I discovered this morning that Stephen Spielberg is going to start shooting a movie about Abraham Lincoln, with Daniel Day-Lewis in the title role, something else to look forward to.

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  7. Calvin, I would like to think it will be a fresh look at the novel but the 1974 movie is a bit of an iceberg, difficult to get around.

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  8. Mark, I do an awful lot of pointless drinking and socialising! Your final point expresses my crystal mood so well. Do you know me, by chance? :-))

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  9. Great Post Anastasia

    I shall never forget this line; it is marked in my 1972 Penguin Edition but I found it because I knew where I had marked it on page 186 [the left page in my copy]:

    “They were careless people, Tom and Daisy – they smashed up things and creatures and then retreated back into their money or their vast carelessness, or whatever it was that kept them together, and let other people clean up the mess they had made …”

    It could have written about today, today’s people and today’s money. Things never change when greed and money embrace.

    The previous paragraph is my own.

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  10. Gatsby is really a modern fairy tale, a Quixote story. A search for America's lost innocence, corrupted by greed and superficiality.

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  11. Gatsby isn't really about "being drunk with money," it's more about something that actually happens.

    @MGON: There is no such thing as obscenity in literature. Literature is the right and proper place for all things that do not see the light of day.

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  12. I don't see why someone would like to remake a film which is already perfect. It will be a huge deception to all of us who have watched the first.

    Remakes are normally inferior to the first, authentic film. Cape fear is the only exception I can think of at the moment.

    On a side note I have to say that socializing is never pointless.

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  13. Ike, that is so true. That's a good passage. I love Fitzgerald's use of language.

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  14. Oh, as an aside, Andersonville progresses so well. Adam, I see you were there in the summer of 1864, not a good place to be, believe me!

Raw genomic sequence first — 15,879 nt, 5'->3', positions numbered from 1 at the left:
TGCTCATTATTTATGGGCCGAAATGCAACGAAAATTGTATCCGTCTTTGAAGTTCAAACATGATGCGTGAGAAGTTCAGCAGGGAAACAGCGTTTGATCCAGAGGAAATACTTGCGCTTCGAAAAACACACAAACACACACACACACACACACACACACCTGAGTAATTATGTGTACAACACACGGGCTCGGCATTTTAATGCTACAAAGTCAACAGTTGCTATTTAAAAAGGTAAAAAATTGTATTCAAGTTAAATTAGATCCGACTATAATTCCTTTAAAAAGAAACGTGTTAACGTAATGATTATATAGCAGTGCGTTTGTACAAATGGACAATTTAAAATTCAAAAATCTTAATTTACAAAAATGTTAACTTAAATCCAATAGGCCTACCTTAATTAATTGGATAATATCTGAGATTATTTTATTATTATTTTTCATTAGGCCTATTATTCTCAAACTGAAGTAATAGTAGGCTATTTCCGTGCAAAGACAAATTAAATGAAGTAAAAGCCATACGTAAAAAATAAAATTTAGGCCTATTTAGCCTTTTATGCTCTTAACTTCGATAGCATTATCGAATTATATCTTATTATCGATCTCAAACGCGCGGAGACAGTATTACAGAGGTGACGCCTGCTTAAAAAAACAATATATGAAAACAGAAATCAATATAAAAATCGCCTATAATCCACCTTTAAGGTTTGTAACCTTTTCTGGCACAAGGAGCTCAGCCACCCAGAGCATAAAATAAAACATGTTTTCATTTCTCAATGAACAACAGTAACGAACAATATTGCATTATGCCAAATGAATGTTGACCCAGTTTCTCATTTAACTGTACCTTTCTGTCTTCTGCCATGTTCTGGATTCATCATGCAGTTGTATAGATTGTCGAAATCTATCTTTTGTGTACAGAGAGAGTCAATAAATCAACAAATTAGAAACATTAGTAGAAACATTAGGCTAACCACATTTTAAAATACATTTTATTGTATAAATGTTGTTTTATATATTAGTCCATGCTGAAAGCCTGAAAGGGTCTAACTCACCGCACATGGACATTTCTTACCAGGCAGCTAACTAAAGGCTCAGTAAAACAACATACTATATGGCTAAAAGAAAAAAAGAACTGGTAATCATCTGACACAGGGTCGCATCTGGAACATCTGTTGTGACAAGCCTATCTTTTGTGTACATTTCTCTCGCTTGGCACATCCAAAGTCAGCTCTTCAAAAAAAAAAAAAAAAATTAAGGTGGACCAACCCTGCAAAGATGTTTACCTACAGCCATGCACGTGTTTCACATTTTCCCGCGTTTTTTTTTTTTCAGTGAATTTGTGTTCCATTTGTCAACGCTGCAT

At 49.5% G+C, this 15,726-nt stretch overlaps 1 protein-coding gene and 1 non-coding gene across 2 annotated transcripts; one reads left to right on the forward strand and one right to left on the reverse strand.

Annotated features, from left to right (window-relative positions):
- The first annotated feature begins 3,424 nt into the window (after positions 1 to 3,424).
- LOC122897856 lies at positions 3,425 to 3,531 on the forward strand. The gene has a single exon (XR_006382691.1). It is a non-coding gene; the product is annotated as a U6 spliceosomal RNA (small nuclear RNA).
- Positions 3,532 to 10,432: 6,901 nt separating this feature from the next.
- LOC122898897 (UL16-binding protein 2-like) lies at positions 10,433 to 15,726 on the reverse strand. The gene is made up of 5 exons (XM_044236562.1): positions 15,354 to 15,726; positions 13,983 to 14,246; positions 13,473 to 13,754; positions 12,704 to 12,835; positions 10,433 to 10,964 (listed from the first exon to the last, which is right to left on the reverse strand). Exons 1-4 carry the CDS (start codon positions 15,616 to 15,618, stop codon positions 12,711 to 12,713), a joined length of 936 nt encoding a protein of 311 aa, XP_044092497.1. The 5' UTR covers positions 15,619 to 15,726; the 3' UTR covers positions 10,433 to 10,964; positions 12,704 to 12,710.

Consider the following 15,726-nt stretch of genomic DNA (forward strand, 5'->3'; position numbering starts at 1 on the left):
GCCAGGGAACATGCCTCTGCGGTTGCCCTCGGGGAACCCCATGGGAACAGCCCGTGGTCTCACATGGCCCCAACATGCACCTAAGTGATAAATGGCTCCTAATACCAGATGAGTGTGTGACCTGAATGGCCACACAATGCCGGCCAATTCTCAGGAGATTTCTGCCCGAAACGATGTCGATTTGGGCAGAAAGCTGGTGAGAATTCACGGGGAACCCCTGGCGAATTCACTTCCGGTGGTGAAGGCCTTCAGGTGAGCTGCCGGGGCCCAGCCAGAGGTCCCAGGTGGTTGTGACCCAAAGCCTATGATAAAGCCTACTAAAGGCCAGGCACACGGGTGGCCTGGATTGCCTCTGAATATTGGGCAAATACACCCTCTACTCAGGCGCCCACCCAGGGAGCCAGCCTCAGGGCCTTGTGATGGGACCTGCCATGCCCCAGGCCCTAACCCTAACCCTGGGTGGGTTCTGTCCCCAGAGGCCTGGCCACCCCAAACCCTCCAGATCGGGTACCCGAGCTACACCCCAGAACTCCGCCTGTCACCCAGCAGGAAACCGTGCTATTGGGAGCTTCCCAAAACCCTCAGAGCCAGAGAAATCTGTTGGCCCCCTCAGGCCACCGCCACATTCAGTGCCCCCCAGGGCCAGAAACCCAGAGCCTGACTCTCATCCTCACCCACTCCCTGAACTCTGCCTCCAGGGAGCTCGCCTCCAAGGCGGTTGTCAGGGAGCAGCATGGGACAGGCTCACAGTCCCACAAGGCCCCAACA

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  15. NP, a beautiful way of puting the novel in perspective.

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  16. Jeremy, yes, money happens! Do you remember the observation about Daisy's voice?

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  17. Jean Paul, I agree, on the socialising, that is. :-)

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  19. There is a character in the novel I alluded to by the name of Adam Garrie, a Union prisoner in Andersonville, a Confederate prisoner of war camp, a hellish place.

    Yes, Adam, you have no need to repeat your opinion here; I understood you the first time.

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  21. I realise you understood me, but I was confused what you were referencing so I thought for what ever reason I'd clarify my remarks.

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  23. @Ana: I actually don't, but I've always thought Gatsby is really about the value of people and strength of character, and all the different forms it can take or not take.

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  24. @NP: If anyone in the story actually was corrupted, it was Daisy, and it was by fear, especially fear of other people, not greed or superficiality. This is made clear at a speech in the beginning of the book, where she shows that she's a great deal more thoughtful, and cynical, then she gives away on the outside.

    To some degree actually, now that I think about, Nick was corrupted by fear as well, and as such never bothered to help any of the people he is narrating the doom of, out of his own fears and insecurities. Ironically enough though, there is one character in the book who has no fear at all, Jordan, and she actually doesn't really care about any of the people in the story, using Nick for his body, Gatsby for his money, and Daisy for company. But was she corrupted? Or has she always been this way? It's not made clear in the story - the only thing that is made clear is that, ironically, she is not afraid. And neither is Gatsby, who cares deeply about people but also misjudges them, massively.

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  25. Jeremy, like all great novels it's capable of multiple readings. There is a beguiling ambiguity to it.